The seven — four women and three men — began attending the Moscow Rabbinic Leadership Institute, also known as Machon, earlier this month, the World Union for Progressive Judaism said in a statement Thursday.
Operating at Moscow’s Russian State University for the Humanities — which helped set up Machon in partnership with the union and the Abraham Geiger College — the institute is designed to address the current lack in Reform rabbis in the former Soviet Union, the union’s president, Daniel Freelander, said.
Currently, only six Russian-speaking Reform rabbis serve the entire region, where more than half a million Jews live, according to Freelander. “We need so many more, and some are approaching retirement age,” he wrote. Machon, he added, may allow for the ordination of three to four Russian-speaking Reform rabbis annually and “grow the professional leadership of all our congregations in Ukraine, Belarus and Russia.”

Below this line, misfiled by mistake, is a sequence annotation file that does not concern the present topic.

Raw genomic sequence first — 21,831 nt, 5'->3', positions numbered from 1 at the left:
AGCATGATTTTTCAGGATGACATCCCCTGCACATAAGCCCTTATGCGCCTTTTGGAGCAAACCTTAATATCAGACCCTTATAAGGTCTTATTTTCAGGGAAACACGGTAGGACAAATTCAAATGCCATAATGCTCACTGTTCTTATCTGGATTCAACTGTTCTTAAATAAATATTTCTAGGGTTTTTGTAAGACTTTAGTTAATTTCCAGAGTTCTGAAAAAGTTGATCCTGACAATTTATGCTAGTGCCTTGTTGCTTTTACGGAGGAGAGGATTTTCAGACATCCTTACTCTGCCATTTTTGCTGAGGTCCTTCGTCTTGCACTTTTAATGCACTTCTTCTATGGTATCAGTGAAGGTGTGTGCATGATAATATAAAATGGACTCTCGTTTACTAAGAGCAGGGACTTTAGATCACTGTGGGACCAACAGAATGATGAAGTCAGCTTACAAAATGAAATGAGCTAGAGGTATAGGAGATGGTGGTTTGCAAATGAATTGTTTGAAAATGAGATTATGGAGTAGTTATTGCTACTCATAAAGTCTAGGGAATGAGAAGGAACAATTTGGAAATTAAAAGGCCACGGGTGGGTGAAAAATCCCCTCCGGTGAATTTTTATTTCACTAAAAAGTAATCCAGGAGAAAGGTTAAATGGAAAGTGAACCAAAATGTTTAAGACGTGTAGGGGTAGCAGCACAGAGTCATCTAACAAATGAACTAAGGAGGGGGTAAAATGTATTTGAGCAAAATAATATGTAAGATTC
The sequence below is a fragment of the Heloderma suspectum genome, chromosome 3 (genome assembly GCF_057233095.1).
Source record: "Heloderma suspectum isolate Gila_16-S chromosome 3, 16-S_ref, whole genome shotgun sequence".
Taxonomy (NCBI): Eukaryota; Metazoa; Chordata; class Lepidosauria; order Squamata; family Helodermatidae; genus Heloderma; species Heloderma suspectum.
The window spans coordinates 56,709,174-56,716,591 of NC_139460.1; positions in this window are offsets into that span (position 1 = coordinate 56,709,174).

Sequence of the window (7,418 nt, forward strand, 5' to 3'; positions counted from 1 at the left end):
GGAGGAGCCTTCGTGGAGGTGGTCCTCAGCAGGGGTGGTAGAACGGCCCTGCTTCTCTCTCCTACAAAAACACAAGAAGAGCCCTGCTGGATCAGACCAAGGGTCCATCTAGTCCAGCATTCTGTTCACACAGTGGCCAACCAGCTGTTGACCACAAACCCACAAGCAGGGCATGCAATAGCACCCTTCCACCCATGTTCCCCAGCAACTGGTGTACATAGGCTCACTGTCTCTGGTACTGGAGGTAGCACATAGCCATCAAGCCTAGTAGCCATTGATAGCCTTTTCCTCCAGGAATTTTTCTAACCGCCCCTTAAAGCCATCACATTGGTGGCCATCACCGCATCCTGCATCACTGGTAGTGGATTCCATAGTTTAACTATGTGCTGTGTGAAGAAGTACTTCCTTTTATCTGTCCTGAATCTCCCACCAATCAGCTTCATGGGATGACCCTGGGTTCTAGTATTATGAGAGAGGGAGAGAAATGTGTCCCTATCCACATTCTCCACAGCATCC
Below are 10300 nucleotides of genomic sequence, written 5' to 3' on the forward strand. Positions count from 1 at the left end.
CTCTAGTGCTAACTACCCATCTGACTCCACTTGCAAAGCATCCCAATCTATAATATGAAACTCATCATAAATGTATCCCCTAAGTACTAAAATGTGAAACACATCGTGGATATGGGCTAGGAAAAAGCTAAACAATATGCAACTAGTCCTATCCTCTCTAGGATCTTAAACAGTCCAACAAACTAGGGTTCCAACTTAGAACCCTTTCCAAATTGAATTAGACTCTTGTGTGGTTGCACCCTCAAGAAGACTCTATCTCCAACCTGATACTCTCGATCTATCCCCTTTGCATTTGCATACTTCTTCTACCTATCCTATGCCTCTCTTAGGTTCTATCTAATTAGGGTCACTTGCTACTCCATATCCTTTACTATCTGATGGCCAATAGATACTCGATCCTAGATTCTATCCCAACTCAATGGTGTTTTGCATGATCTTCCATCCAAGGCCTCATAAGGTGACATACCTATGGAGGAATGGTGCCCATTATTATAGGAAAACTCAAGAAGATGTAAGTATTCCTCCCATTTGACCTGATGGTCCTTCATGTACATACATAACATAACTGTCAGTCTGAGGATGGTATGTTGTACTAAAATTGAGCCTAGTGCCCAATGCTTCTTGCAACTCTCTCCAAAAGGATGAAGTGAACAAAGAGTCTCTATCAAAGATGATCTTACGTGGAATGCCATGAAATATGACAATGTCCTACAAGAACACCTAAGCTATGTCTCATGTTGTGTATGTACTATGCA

After four years, students will receive a bachelor’s degree in Jewish studies, facilitated by the Geiger College in Potsdam. But those ordained as rabbis will be the students who will opt to continue to study for a master’s degree in Jewish theology from the University of Potsdam in Germany, the World Union said.
Some expenses, including tuition and housing costs, will be covered for participants by the union, though a third of the program’s cost will be paid by the students.
In Ukraine, which, according to the European Jewish Congress, has 380,000 Jews — the largest Jewish population in the former Soviet space – the Reform movement’s membership of several hundred Jews is significantly smaller than that of Orthodox communities run by Chabad and other rabbis.